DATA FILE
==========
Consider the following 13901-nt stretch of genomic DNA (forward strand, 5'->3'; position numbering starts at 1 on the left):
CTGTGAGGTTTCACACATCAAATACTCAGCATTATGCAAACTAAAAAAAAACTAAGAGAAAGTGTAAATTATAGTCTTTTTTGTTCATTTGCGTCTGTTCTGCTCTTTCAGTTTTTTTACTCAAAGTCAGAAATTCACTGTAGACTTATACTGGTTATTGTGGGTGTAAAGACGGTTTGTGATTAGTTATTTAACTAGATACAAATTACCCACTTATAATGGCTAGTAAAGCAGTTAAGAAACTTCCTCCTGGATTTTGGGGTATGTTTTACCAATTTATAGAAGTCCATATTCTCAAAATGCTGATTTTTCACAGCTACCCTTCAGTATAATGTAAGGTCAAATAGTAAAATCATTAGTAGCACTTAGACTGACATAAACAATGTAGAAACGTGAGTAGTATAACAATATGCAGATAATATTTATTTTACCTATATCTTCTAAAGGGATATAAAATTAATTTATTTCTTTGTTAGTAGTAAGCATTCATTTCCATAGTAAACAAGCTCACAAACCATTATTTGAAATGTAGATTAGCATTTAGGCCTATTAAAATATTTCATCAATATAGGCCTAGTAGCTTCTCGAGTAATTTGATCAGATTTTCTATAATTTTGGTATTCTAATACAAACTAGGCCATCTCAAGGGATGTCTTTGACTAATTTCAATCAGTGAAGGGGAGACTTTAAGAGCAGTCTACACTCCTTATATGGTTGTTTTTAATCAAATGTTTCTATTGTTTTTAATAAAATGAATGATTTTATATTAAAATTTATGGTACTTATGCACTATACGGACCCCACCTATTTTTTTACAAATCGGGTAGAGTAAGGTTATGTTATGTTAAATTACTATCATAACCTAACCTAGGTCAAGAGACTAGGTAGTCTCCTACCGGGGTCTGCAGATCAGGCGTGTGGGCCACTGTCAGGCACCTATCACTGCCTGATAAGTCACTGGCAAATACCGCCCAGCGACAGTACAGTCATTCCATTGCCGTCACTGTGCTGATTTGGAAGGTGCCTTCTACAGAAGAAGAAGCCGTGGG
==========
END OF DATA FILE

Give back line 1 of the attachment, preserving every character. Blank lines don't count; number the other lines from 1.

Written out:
Consider the following 13901-nt stretch of genomic DNA (forward strand, 5'->3'; position numbering starts at 1 on the left):